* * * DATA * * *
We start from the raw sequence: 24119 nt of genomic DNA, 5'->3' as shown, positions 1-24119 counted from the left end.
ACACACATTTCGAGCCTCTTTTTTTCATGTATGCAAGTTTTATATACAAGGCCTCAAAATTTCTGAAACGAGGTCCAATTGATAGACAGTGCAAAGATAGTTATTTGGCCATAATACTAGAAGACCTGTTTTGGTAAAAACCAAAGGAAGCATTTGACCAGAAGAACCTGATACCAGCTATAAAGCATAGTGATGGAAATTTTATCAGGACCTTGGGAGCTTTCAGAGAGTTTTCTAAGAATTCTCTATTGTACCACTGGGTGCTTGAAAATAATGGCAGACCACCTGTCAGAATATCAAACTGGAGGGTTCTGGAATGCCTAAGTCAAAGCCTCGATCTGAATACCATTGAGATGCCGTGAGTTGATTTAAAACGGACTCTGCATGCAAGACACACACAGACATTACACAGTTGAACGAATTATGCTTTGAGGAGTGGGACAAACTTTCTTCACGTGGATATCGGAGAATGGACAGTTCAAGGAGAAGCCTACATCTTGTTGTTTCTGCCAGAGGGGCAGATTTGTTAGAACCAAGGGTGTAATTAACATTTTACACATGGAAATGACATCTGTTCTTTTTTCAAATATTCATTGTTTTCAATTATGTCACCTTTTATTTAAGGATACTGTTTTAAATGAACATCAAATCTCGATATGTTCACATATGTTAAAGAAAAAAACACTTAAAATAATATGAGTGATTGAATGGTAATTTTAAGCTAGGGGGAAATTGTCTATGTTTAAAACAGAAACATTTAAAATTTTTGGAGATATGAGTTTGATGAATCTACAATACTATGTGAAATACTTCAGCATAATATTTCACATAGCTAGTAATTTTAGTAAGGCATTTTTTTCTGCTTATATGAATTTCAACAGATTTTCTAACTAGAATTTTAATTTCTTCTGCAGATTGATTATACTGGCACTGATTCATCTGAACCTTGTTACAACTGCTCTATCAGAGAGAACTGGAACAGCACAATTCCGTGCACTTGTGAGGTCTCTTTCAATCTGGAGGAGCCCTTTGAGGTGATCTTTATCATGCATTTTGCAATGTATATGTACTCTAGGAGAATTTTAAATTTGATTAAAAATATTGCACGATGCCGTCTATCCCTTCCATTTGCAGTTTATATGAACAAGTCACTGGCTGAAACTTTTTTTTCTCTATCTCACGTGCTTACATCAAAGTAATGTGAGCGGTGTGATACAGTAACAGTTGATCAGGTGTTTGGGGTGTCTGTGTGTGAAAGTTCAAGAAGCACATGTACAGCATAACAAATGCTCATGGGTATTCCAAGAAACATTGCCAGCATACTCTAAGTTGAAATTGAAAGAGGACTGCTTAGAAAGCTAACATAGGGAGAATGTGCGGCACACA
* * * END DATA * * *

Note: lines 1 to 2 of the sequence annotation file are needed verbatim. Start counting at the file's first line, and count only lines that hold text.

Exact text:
We start from the raw sequence: 24119 nt of genomic DNA, 5'->3' as shown, positions 1-24119 counted from the left end.
ACACACATTTCGAGCCTCTTTTTTTCATGTATGCAAGTTTTATATACAAGGCCTCAAAATTTCTGAAACGAGGTCCAATTGATAGACAGTGCAAAGATAGTTATTTGGCCATAATACTAGAAGACCTGTTTTGGTAAAAACCAAAGGAAGCATTTGACCAGAAGAACCTGATACCAGCTATAAAGCATAGTGATGGAAATTTTATCAGGACCTTGGGAGCTTTCAGAGAGTTTTCTAAGAATTCTCTATTGTACCACTGGGTGCTTGAAAATAATGGCAGACCACCTGTCAGAATATCAAACTGGAGGGTTCTGGAATGCCTAAGTCAAAGCCTCGATCTGAATACCATTGAGATGCCGTGAGTTGATTTAAAACGGACTCTGCATGCAAGACACACACAGACATTACACAGTTGAACGAATTATGCTTTGAGGAGTGGGACAAACTTTCTTCACGTGGATATCGGAGAATGGACAGTTCAAGGAGAAGCCTACATCTTGTTGTTTCTGCCAGAGGGGCAGATTTGTTAGAACCAAGGGTGTAATTAACATTTTACACATGGAAATGACATCTGTTCTTTTTTCAAATATTCATTGTTTTCAATTATGTCACCTTTTATTTAAGGATACTGTTTTAAATGAACATCAAATCTCGATATGTTCACATATGTTAAAGAAAAAAACACTTAAAATAATATGAGTGATTGAATGGTAATTTTAAGCTAGGGGGAAATTGTCTATGTTTAAAACAGAAACATTTAAAATTTTTGGAGATATGAGTTTGATGAATCTACAATACTATGTGAAATACTTCAGCATAATATTTCACATAGCTAGTAATTTTAGTAAGGCATTTTTTTCTGCTTATATGAATTTCAACAGATTTTCTAACTAGAATTTTAATTTCTTCTGCAGATTGATTATACTGGCACTGATTCATCTGAACCTTGTTACAACTGCTCTATCAGAGAGAACTGGAACAGCACAATTCCGTGCACTTGTGAGGTCTCTTTCAATCTGGAGGAGCCCTTTGAGGTGATCTTTATCATGCATTTTGCAATGTATATGTACTCTAGGAGAATTTTAAATTTGATTAAAAATATTGCACGATGCCGTCTATCCCTTCCATTTGCAGTTTATATGAACAAGTCACTGGCTGAAACTTTTTTTTCTCTATCTCACGTGCTTACATCAAAGTAATGTGAGCGGTGTGATACAGTAACAGTTGATCAGGTGTTTGGGGTGTCTGTGTGTGAAAGTTCAAGAAGCACATGTACAGCATAACAAATGCTCATGGGTATTCCAAGAAACATTGCCAGCATACTCTAAGTTGAAATTGAAAGAGGACTGCTTAGAAAGCTAACATAGGGAGAATGTGCGGCACACA